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Staff member
Written by J.W.Firth (Headmaster Lescudjack County Secondary School 1959 - 1972) Credits Ray and Rhys Owens
Written in 1964 as a review of the school.

I was appointed Headmaster of Lescudjack County Secondary School on April 13th 1959 and joined the staff in the following September. It was soon apparent, that in spite of the complete absence of luxury and indeed of many facilities which today have become common-place, Lescudjack had that kind of tradition, atmosphere and corporate spirit which made many of the country's old schools famous. This is the Jubilee Year of this fine old school and I feel privileged and honoured to be at the helm as this milestone is reached and to be able to pay tribute to the splendid work performed in the educational field by those who have gone before. It would be impossible in the limited time and space available to honour or mention all those who have served and I trust that all omissions will be understood and forgiven.

On the occasion of the Jubilee Dinner, Mr. J. G. Harries, Secretary for Education said of the school, " It is a splendid example of a living and growing community which has overcome radical changes in its curriculum " and in referring to the pilot scheme of the Duke of Edinburgh's Award said " And it was no accident that I chose Lescudjack as one of the two schools. It was because I have such a tremendous admiration for all the school has done and will do." Mr. T. J. Watkins, Inspector of schools for Cornwall commented on the happy relationship at the school and said " Lescudjack was one of the few schools we had visited where pupils and staff had their mid-day meal together. At this school we regard staff and pupils as a family."

In recent years as in the past, there have been many changes and improvements, particularly in the field of minor building and the provision of new equipment. A most ambitious minor building programme was completed by a local contractor at Whitsuntide 1962. A new Dining Room and kitchen capable of supplying some 200—300 meals daily for both seniors and infants came into operation, the old premises being converted into fully equipped metalwork and pottery rooms. A modern efficient oil-fired heating system replaced the coke burning one which had had a somewhat chequered career. The much needed and appreciated other improvements included a 13 amp. power circuit throughout, portable stage with up to date lighting and curtains, a library and two new separate changing rooms, with showers for boys and girls. After Easter 1964 a new needlework room opened in the girls' playground greatly enhancing the teaching scope of the subject and providing another form room base. At the same time the school acquired the use of an allotment near to the Science block and it is hoped that the provision of a potting shed and greenhouse is imminent. During the past six years the additional teaching aids have included a 16 mm. sound-film projector and screen, a television and V.H.F. radio, a record player, and an Episcope. The School Fund contributed 50% towards the cost of the 16 mm. projector and also purchased an 8 mm. cine camera, an 8 mm. Eumig " S " projector, and a new tape recorder to assist with the teaching of French, a new subject introduced into the curriculum in September 1962. This fund has always provided the materials from which the boys have constructed an Enterprise sailing dinghy and six canoes.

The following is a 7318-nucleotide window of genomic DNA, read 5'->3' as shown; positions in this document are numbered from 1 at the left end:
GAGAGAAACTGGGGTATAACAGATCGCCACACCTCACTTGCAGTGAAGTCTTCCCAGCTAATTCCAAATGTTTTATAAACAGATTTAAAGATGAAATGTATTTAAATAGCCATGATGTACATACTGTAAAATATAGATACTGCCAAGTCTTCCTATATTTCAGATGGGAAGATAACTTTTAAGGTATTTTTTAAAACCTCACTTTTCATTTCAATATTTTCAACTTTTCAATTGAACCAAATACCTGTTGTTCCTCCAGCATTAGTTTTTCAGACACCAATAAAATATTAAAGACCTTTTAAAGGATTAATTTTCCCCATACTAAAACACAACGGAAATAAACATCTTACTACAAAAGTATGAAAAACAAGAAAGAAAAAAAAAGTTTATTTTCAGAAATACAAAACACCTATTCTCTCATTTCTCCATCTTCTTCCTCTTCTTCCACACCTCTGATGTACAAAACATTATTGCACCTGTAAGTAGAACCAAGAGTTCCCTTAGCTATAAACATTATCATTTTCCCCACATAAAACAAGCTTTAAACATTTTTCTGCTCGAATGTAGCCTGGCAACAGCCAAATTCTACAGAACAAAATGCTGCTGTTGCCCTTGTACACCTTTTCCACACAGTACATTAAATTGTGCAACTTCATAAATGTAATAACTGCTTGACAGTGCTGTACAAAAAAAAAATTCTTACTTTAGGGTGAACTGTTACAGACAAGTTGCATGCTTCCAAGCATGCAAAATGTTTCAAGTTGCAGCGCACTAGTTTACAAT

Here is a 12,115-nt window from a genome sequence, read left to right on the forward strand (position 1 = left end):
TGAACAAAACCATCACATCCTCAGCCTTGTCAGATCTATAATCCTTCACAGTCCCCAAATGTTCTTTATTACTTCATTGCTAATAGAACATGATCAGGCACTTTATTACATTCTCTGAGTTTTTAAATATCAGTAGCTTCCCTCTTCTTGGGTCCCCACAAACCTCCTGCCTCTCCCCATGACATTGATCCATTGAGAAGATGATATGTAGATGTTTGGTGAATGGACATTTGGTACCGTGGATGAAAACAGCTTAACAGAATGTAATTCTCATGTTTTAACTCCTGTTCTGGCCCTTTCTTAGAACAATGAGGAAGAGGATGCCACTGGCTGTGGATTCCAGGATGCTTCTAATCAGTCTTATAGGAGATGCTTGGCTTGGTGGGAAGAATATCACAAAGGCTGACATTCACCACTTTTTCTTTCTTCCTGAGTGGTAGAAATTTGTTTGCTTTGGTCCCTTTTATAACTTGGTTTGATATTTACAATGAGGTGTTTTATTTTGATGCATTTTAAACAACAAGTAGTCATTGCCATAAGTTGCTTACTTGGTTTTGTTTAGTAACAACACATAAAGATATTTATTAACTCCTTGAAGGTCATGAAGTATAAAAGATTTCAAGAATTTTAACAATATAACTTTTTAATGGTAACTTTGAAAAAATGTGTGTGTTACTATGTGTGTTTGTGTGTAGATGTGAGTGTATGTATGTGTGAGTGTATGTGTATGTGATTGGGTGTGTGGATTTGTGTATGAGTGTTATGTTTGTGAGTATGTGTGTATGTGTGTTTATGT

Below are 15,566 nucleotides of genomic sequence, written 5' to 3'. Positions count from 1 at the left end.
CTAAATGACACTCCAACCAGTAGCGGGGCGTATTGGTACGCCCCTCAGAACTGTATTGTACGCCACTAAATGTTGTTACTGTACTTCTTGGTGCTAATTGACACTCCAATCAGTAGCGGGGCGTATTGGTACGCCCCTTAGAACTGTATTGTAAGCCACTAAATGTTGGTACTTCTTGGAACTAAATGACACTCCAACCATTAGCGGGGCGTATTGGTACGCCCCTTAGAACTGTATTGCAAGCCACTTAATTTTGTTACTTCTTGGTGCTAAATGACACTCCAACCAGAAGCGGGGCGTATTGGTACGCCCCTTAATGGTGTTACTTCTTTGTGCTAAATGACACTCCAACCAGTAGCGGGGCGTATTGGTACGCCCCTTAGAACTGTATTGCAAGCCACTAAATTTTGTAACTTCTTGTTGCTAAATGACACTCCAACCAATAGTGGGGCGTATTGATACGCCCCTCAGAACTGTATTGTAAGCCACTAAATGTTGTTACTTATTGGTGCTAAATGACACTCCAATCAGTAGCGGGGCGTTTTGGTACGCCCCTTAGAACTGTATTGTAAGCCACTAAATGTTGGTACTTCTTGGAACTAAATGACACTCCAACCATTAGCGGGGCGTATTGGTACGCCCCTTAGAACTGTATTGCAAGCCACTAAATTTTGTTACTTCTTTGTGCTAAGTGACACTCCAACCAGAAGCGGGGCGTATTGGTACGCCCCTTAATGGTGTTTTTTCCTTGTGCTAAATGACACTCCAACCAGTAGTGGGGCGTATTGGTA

Some three years ago the playing fields at Chapel St. Clare were enlarged by the inclusion of " the garden area," removal of trees and the wall running across the centre of the playing field; girls now have a separate changing room and both changing rooms have stores, toilets, hot and cold showers. The new adequately sized machine mower has ensured that the playing area is now second to none in the County. They have been in it demand for use by National, County and local sporting associations both for tournaments coaching.

Since last Easter, Lescudjack has been one of the six schools selected by the County Authority to conduct an educational experiment on the lines suggested by the Newsom Report, namely to promote outgoing activities in or on, as one afternoon per week coupled with an extended session of formal work. The response from both children and staff has been almost one hundred per cent, "
This year, some 14 pupils took various subjects in the new school-based, country-wide examination Certificate of Secondary Education (C.S.E.), at the end of their fifth year. The results were most encouraging. Much will be heard of this new examination in years to come. It has already added a greater purpose to much of our work and we look forward eagerly and confidently to future developments and the increased acceptance of this Certificate.

At an " Open Evening " in May 1959, Mr. F. J. Hill, then Deputy Secretary for Education, said " It is what goes on inside a school which is the important thing." This is both obviously and undeniably true but it must be remembered that the standards reached, the wide variety of activity attempted, the enthusiasm engendered, the corporate spirit aroused, would neither be achieved nor maintained without the continued and loyal support from the Governing Body, the local Education Authority, parents, and old pupils.